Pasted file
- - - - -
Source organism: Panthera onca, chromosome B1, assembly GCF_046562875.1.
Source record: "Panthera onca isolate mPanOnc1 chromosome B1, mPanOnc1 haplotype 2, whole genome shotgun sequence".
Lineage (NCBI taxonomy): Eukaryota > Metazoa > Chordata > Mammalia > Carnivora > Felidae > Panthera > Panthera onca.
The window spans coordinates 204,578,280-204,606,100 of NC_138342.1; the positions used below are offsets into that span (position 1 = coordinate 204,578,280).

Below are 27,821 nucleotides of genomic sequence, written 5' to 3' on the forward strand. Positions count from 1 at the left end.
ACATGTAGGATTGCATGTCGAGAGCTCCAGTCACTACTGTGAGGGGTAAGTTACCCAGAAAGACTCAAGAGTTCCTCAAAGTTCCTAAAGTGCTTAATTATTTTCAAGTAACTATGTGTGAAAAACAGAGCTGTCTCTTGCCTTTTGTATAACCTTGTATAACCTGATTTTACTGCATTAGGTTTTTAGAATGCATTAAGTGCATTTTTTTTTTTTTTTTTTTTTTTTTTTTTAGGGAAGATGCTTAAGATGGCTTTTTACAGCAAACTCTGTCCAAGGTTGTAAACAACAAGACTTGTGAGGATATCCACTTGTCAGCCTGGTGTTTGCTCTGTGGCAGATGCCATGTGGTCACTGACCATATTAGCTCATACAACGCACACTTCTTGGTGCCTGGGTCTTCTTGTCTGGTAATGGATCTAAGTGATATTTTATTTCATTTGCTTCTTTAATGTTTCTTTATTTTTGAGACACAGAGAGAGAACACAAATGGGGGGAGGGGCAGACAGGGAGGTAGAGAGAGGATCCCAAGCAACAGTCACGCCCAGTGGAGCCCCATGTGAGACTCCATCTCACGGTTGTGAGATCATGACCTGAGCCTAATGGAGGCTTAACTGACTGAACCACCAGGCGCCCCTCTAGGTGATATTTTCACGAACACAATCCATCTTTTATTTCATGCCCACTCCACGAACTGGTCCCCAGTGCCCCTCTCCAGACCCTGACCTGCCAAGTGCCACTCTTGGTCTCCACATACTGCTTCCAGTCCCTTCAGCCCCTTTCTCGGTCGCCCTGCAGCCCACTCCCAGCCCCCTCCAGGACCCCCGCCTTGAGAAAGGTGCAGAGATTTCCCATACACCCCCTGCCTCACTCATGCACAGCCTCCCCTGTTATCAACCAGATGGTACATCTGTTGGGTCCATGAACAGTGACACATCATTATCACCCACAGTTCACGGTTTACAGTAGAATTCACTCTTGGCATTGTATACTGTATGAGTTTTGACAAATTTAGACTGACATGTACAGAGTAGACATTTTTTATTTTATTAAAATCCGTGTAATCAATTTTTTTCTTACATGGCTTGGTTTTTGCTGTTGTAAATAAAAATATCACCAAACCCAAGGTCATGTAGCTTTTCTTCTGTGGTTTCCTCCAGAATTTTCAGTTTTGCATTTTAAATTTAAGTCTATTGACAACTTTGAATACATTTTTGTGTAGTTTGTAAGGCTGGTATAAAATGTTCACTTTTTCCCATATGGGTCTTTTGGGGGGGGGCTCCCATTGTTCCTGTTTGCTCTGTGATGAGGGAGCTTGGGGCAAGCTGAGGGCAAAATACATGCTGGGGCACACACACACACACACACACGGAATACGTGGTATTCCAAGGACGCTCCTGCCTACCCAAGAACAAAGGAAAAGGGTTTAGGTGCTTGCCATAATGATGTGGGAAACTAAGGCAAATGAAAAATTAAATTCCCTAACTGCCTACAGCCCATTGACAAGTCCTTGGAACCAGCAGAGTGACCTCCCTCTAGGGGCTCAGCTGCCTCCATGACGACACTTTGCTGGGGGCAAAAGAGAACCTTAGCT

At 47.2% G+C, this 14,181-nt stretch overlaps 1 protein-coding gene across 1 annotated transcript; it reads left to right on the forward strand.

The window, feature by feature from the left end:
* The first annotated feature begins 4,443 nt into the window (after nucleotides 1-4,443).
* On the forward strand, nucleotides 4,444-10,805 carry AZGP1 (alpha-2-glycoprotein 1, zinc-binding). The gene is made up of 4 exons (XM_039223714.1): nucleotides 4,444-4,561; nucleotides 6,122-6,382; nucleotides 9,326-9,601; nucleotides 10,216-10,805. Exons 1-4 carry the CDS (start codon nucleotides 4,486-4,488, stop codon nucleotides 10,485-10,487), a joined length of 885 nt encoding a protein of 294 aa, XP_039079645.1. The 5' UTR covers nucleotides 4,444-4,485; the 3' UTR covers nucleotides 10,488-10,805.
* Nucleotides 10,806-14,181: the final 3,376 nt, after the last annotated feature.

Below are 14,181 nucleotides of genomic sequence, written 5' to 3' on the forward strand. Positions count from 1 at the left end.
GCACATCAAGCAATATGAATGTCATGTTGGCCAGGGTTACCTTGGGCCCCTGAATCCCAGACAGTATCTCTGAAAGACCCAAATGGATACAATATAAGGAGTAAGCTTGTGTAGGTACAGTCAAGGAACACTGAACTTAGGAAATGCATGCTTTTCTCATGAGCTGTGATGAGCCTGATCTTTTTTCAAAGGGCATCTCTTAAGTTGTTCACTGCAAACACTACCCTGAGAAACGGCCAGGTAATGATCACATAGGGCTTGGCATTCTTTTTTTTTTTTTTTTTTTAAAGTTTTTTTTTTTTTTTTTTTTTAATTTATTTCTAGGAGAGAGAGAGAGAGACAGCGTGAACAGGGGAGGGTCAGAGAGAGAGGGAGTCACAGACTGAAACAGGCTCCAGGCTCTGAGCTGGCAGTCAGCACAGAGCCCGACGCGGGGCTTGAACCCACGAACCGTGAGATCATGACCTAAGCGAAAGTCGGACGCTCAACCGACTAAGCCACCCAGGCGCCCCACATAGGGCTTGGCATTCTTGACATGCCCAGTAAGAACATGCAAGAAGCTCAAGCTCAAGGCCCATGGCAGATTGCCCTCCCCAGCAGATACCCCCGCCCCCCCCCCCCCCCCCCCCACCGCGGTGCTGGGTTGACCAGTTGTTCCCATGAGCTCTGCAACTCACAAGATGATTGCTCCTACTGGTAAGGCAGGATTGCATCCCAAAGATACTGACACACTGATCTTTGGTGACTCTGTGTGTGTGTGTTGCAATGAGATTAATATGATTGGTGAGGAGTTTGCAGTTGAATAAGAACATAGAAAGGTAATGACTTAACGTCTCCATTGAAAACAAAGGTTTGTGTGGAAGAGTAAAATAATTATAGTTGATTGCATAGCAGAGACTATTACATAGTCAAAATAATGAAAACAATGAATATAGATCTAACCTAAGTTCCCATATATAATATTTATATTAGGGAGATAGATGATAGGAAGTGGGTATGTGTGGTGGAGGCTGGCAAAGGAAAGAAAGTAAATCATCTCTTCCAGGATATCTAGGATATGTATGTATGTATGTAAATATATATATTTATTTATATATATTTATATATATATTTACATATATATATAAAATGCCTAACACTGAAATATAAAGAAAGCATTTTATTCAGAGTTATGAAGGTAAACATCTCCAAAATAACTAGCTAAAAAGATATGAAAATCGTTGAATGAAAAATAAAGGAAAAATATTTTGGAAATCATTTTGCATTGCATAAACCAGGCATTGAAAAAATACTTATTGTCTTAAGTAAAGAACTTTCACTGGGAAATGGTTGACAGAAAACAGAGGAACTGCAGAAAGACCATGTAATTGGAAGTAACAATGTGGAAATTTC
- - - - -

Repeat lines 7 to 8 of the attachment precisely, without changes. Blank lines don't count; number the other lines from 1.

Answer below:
At 47.2% G+C, this 14,181-nt stretch overlaps 1 protein-coding gene across 1 annotated transcript; it reads left to right on the forward strand.

The window, feature by feature from the left end: